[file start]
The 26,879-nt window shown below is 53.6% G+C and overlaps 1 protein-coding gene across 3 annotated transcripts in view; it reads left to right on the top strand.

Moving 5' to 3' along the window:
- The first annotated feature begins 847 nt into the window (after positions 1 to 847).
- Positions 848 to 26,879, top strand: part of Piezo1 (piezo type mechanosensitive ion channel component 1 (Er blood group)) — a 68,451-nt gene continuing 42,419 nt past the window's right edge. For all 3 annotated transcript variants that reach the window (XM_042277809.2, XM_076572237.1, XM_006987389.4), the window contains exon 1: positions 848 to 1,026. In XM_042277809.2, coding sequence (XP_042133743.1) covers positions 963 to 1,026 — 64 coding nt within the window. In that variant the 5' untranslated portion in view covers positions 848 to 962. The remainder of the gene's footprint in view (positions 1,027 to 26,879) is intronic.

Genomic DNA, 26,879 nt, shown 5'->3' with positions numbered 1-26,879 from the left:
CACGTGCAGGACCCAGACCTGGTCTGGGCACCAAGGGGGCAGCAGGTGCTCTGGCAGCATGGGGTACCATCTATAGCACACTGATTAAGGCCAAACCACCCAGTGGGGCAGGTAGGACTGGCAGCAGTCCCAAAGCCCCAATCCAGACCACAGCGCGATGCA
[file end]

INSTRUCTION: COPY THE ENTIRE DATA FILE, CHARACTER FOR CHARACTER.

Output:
The 26,879-nt window shown below is 53.6% G+C and overlaps 1 protein-coding gene across 3 annotated transcripts in view; it reads left to right on the top strand.

Moving 5' to 3' along the window:
- The first annotated feature begins 847 nt into the window (after positions 1 to 847).
- Positions 848 to 26,879, top strand: part of Piezo1 (piezo type mechanosensitive ion channel component 1 (Er blood group)) — a 68,451-nt gene continuing 42,419 nt past the window's right edge. For all 3 annotated transcript variants that reach the window (XM_042277809.2, XM_076572237.1, XM_006987389.4), the window contains exon 1: positions 848 to 1,026. In XM_042277809.2, coding sequence (XP_042133743.1) covers positions 963 to 1,026 — 64 coding nt within the window. In that variant the 5' untranslated portion in view covers positions 848 to 962. The remainder of the gene's footprint in view (positions 1,027 to 26,879) is intronic.

Genomic DNA, 26,879 nt, shown 5'->3' with positions numbered 1-26,879 from the left:
CACGTGCAGGACCCAGACCTGGTCTGGGCACCAAGGGGGCAGCAGGTGCTCTGGCAGCATGGGGTACCATCTATAGCACACTGATTAAGGCCAAACCACCCAGTGGGGCAGGTAGGACTGGCAGCAGTCCCAAAGCCCCAATCCAGACCACAGCGCGATGCA